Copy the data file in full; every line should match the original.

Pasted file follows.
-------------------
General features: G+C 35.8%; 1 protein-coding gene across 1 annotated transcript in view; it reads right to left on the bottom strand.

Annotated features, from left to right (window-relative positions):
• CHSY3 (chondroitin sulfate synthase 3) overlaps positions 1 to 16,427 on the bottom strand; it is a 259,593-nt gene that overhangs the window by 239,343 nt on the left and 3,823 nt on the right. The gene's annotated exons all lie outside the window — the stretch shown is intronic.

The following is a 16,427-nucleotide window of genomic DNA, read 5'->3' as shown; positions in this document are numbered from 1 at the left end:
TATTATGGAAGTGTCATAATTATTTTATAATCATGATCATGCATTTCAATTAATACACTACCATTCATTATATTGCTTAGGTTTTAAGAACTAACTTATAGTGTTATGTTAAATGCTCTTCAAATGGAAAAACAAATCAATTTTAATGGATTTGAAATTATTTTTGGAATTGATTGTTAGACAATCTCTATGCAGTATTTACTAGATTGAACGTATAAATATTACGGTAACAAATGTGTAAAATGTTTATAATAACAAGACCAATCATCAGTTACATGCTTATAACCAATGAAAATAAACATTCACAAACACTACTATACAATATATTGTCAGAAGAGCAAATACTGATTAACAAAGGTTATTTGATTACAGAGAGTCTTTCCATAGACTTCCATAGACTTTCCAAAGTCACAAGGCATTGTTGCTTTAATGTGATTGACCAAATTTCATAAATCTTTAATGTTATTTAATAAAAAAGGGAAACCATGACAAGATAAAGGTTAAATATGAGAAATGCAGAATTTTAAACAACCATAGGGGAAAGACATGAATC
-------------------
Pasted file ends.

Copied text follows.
General features: G+C 35.8%; 1 protein-coding gene across 1 annotated transcript in view; it reads right to left on the bottom strand.

Annotated features, from left to right (window-relative positions):
• CHSY3 (chondroitin sulfate synthase 3) overlaps positions 1 to 16,427 on the bottom strand; it is a 259,593-nt gene that overhangs the window by 239,343 nt on the left and 3,823 nt on the right. The gene's annotated exons all lie outside the window — the stretch shown is intronic.

The following is a 16,427-nucleotide window of genomic DNA, read 5'->3' as shown; positions in this document are numbered from 1 at the left end:
TATTATGGAAGTGTCATAATTATTTTATAATCATGATCATGCATTTCAATTAATACACTACCATTCATTATATTGCTTAGGTTTTAAGAACTAACTTATAGTGTTATGTTAAATGCTCTTCAAATGGAAAAACAAATCAATTTTAATGGATTTGAAATTATTTTTGGAATTGATTGTTAGACAATCTCTATGCAGTATTTACTAGATTGAACGTATAAATATTACGGTAACAAATGTGTAAAATGTTTATAATAACAAGACCAATCATCAGTTACATGCTTATAACCAATGAAAATAAACATTCACAAACACTACTATACAATATATTGTCAGAAGAGCAAATACTGATTAACAAAGGTTATTTGATTACAGAGAGTCTTTCCATAGACTTCCATAGACTTTCCAAAGTCACAAGGCATTGTTGCTTTAATGTGATTGACCAAATTTCATAAATCTTTAATGTTATTTAATAAAAAAGGGAAACCATGACAAGATAAAGGTTAAATATGAGAAATGCAGAATTTTAAACAACCATAGGGGAAAGACATGAATC